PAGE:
“Nothing wrong with showing off what I have,” she said, with a joking smile. “Why don’t you go back to taking it up the ass from Mary’s son?” Shark was part of those rumors she heard, after all.
“We’re over and I’m glad I caught you,” said Shark. “I think you need to see another person. Seriously.”
“Of course I do. Another person is better than no one.”
“You mean it’s not him?”
Annette explained the case to Shark. Just because she often slept in the same bed as his uncle, had no qualms about undressing in front of him, and spent the majority of her free time with him, it meant nothing!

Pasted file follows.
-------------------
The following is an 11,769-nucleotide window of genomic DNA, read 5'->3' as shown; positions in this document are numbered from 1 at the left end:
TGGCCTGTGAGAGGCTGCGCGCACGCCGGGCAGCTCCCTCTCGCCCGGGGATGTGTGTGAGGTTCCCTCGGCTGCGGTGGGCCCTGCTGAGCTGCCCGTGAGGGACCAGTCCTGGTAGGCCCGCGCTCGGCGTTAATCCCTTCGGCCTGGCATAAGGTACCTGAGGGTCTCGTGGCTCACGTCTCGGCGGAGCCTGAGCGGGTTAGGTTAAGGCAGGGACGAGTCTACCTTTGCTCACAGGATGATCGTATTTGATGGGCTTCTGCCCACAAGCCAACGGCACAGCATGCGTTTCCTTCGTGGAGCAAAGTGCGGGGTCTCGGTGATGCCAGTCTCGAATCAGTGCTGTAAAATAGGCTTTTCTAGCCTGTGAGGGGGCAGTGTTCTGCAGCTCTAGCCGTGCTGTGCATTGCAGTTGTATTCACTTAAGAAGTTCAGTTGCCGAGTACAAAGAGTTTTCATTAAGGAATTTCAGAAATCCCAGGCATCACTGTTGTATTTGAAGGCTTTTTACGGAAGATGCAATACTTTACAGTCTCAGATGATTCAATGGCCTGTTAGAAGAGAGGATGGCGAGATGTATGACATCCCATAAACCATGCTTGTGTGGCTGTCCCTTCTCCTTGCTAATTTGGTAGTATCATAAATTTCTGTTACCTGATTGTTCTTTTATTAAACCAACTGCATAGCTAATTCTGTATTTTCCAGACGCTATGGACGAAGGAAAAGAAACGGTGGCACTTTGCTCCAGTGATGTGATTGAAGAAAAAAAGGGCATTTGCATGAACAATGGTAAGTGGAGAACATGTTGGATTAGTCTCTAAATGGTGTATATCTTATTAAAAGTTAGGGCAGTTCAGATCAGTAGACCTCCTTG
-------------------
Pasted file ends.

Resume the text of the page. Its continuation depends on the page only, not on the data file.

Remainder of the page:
“Excuse me for being fooled then,” said Shark, perhaps with a touch of snark.
“And even if there was something going on between us, you don’t need to be an ass about it-”
“Please, you think you’ll change him?” Shark taunted, putting on a fake-sweet face. “Have you even listened to my dad? The guy’s a fucking wreck.”
“Hey, don’t use that language!” Annette retorted. “That’s my job, as an adult. And don’t say shit about your uncle. He…he matters so much to me. I won’t let some snothead talk shit about him.”
He mattered to her? Annette had to think about it as time went on. She kept it a secret from her housemates, but the line running through her head? Guys, I’m in love with Bill and it hurts to not know if he feels the same way.